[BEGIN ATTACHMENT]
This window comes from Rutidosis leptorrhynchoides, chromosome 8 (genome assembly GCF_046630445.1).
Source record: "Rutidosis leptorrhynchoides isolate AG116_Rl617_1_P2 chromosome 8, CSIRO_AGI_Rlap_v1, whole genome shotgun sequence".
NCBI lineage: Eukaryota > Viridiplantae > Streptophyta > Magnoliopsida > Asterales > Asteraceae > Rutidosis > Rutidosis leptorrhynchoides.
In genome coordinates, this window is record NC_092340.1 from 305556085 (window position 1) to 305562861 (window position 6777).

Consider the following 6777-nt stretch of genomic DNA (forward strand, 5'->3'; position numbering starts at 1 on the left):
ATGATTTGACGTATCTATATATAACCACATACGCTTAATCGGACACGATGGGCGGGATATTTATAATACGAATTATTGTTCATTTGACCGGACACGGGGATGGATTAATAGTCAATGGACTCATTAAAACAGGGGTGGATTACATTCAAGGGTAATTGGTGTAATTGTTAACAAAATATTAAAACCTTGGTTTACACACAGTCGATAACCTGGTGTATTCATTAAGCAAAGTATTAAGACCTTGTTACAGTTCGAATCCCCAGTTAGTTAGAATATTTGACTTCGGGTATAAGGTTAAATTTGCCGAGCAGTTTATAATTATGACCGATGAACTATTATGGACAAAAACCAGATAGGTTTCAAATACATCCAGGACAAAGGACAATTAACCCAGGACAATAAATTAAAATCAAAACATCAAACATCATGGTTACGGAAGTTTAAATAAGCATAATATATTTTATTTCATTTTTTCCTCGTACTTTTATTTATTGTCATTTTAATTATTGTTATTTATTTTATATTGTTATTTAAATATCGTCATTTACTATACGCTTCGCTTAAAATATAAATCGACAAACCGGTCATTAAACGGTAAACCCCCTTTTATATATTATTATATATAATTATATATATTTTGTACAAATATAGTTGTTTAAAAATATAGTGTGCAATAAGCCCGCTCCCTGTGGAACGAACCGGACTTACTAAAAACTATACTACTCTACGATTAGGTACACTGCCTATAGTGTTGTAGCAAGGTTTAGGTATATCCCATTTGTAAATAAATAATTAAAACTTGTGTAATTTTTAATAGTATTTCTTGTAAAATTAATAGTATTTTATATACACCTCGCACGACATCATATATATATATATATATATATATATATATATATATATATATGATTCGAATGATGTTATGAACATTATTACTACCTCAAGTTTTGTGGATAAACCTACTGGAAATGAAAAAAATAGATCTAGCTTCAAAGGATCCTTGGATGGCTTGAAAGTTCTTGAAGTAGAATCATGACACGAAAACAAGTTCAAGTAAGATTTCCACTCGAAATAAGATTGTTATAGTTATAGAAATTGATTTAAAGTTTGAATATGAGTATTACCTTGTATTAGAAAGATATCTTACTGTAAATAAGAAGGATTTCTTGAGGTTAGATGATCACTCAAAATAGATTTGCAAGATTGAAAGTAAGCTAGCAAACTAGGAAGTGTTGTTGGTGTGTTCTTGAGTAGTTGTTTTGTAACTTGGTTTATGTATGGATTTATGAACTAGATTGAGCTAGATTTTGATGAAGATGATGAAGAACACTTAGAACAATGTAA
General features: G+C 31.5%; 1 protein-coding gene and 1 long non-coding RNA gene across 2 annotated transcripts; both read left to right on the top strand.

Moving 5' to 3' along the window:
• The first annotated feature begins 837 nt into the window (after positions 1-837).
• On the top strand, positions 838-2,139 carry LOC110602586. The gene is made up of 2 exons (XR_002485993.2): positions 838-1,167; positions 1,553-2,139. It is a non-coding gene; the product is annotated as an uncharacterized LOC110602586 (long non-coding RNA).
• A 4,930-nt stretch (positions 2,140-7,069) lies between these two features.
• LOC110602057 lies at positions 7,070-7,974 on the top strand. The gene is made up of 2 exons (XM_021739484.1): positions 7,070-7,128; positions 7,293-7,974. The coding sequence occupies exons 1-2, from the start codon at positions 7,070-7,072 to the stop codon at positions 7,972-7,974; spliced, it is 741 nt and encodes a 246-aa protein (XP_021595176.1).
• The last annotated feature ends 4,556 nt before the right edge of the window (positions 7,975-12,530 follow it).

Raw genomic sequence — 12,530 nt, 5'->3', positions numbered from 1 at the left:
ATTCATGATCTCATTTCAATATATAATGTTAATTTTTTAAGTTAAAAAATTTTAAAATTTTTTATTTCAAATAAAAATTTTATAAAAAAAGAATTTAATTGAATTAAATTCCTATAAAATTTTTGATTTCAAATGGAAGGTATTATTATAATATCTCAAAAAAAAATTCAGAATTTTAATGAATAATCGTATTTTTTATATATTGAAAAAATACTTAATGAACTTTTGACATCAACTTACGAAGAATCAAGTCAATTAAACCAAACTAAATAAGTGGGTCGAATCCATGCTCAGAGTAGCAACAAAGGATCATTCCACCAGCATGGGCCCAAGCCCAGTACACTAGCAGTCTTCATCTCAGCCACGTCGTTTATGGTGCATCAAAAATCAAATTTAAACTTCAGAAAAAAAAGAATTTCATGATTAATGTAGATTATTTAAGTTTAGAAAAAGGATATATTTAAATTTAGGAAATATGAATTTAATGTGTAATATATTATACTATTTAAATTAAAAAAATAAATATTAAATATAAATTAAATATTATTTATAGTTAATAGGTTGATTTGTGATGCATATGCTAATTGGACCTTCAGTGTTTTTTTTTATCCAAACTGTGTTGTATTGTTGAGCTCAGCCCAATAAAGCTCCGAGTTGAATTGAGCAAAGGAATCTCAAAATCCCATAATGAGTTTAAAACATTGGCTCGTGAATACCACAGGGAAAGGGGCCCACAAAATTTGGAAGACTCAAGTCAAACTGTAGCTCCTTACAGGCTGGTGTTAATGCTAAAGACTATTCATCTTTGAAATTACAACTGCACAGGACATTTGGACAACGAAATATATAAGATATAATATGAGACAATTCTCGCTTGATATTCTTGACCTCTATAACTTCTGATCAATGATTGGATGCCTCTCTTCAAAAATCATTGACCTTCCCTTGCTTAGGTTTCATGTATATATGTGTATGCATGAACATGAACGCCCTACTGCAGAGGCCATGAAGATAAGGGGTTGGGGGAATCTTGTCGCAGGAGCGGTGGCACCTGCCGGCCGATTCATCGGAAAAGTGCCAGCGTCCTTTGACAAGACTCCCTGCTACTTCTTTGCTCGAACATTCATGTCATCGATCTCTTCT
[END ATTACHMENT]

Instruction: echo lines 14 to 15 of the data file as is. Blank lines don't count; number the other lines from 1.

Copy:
Raw genomic sequence — 12,530 nt, 5'->3', positions numbered from 1 at the left:
ATTCATGATCTCATTTCAATATATAATGTTAATTTTTTAAGTTAAAAAATTTTAAAATTTTTTATTTCAAATAAAAATTTTATAAAAAAAGAATTTAATTGAATTAAATTCCTATAAAATTTTTGATTTCAAATGGAAGGTATTATTATAATATCTCAAAAAAAAATTCAGAATTTTAATGAATAATCGTATTTTTTATATATTGAAAAAATACTTAATGAACTTTTGACATCAACTTACGAAGAATCAAGTCAATTAAACCAAACTAAATAAGTGGGTCGAATCCATGCTCAGAGTAGCAACAAAGGATCATTCCACCAGCATGGGCCCAAGCCCAGTACACTAGCAGTCTTCATCTCAGCCACGTCGTTTATGGTGCATCAAAAATCAAATTTAAACTTCAGAAAAAAAAGAATTTCATGATTAATGTAGATTATTTAAGTTTAGAAAAAGGATATATTTAAATTTAGGAAATATGAATTTAATGTGTAATATATTATACTATTTAAATTAAAAAAATAAATATTAAATATAAATTAAATATTATTTATAGTTAATAGGTTGATTTGTGATGCATATGCTAATTGGACCTTCAGTGTTTTTTTTTATCCAAACTGTGTTGTATTGTTGAGCTCAGCCCAATAAAGCTCCGAGTTGAATTGAGCAAAGGAATCTCAAAATCCCATAATGAGTTTAAAACATTGGCTCGTGAATACCACAGGGAAAGGGGCCCACAAAATTTGGAAGACTCAAGTCAAACTGTAGCTCCTTACAGGCTGGTGTTAATGCTAAAGACTATTCATCTTTGAAATTACAACTGCACAGGACATTTGGACAACGAAATATATAAGATATAATATGAGACAATTCTCGCTTGATATTCTTGACCTCTATAACTTCTGATCAATGATTGGATGCCTCTCTTCAAAAATCATTGACCTTCCCTTGCTTAGGTTTCATGTATATATGTGTATGCATGAACATGAACGCCCTACTGCAGAGGCCATGAAGATAAGGGGTTGGGGGAATCTTGTCGCAGGAGCGGTGGCACCTGCCGGCCGATTCATCGGAAAAGTGCCAGCGTCCTTTGACAAGACTCCCTGCTACTTCTTTGCTCGAACATTCATGTCATCGATCTCTTCT